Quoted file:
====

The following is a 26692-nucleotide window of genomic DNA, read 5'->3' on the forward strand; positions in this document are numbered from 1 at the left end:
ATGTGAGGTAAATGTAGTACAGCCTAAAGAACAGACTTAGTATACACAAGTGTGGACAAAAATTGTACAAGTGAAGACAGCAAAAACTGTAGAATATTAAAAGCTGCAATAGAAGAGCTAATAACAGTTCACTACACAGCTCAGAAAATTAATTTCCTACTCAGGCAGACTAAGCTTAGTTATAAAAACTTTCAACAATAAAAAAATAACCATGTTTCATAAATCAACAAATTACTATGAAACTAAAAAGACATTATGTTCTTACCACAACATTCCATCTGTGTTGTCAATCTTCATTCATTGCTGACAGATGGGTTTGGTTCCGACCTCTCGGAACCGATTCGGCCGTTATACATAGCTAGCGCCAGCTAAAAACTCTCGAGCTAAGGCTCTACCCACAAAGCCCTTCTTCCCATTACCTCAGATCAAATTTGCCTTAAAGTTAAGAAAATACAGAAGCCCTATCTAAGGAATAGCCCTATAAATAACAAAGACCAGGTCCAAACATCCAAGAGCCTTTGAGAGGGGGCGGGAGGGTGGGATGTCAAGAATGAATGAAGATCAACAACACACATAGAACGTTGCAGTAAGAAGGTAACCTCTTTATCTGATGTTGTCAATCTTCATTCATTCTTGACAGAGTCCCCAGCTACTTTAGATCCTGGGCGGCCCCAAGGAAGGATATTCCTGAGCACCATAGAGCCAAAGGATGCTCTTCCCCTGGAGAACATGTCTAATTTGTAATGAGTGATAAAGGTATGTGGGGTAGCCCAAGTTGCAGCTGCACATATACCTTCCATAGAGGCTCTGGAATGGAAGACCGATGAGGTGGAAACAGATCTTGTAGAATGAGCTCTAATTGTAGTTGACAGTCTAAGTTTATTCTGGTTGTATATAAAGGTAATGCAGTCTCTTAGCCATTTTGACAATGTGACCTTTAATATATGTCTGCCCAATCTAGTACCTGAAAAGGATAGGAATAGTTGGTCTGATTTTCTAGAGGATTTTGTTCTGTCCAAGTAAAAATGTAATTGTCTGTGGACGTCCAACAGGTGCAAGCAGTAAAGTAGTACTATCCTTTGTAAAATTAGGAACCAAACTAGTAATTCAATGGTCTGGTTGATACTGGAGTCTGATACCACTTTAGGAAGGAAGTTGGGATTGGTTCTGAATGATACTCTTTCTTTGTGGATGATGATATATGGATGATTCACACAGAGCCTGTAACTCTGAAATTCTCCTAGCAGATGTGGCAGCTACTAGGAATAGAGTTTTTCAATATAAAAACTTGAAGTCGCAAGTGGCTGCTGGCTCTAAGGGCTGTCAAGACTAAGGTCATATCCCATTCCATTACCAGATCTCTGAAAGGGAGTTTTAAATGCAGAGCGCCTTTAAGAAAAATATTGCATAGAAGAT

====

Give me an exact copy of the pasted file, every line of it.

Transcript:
The following is a 26692-nucleotide window of genomic DNA, read 5'->3' on the forward strand; positions in this document are numbered from 1 at the left end:
ATGTGAGGTAAATGTAGTACAGCCTAAAGAACAGACTTAGTATACACAAGTGTGGACAAAAATTGTACAAGTGAAGACAGCAAAAACTGTAGAATATTAAAAGCTGCAATAGAAGAGCTAATAACAGTTCACTACACAGCTCAGAAAATTAATTTCCTACTCAGGCAGACTAAGCTTAGTTATAAAAACTTTCAACAATAAAAAAATAACCATGTTTCATAAATCAACAAATTACTATGAAACTAAAAAGACATTATGTTCTTACCACAACATTCCATCTGTGTTGTCAATCTTCATTCATTGCTGACAGATGGGTTTGGTTCCGACCTCTCGGAACCGATTCGGCCGTTATACATAGCTAGCGCCAGCTAAAAACTCTCGAGCTAAGGCTCTACCCACAAAGCCCTTCTTCCCATTACCTCAGATCAAATTTGCCTTAAAGTTAAGAAAATACAGAAGCCCTATCTAAGGAATAGCCCTATAAATAACAAAGACCAGGTCCAAACATCCAAGAGCCTTTGAGAGGGGGCGGGAGGGTGGGATGTCAAGAATGAATGAAGATCAACAACACACATAGAACGTTGCAGTAAGAAGGTAACCTCTTTATCTGATGTTGTCAATCTTCATTCATTCTTGACAGAGTCCCCAGCTACTTTAGATCCTGGGCGGCCCCAAGGAAGGATATTCCTGAGCACCATAGAGCCAAAGGATGCTCTTCCCCTGGAGAACATGTCTAATTTGTAATGAGTGATAAAGGTATGTGGGGTAGCCCAAGTTGCAGCTGCACATATACCTTCCATAGAGGCTCTGGAATGGAAGACCGATGAGGTGGAAACAGATCTTGTAGAATGAGCTCTAATTGTAGTTGACAGTCTAAGTTTATTCTGGTTGTATATAAAGGTAATGCAGTCTCTTAGCCATTTTGACAATGTGACCTTTAATATATGTCTGCCCAATCTAGTACCTGAAAAGGATAGGAATAGTTGGTCTGATTTTCTAGAGGATTTTGTTCTGTCCAAGTAAAAATGTAATTGTCTGTGGACGTCCAACAGGTGCAAGCAGTAAAGTAGTACTATCCTTTGTAAAATTAGGAACCAAACTAGTAATTCAATGGTCTGGTTGATACTGGAGTCTGATACCACTTTAGGAAGGAAGTTGGGATTGGTTCTGAATGATACTCTTTCTTTGTGGATGATGATATATGGATGATTCACACAGAGCCTGTAACTCTGAAATTCTCCTAGCAGATGTGGCAGCTACTAGGAATAGAGTTTTTCAATATAAAAACTTGAAGTCGCAAGTGGCTGCTGGCTCTAAGGGCTGTCAAGACTAAGGTCATATCCCATTCCATTACCAGATCTCTGAAAGGGAGTTTTAAATGCAGAGCGCCTTTAAGAAAAATATTGCATAGAAGAT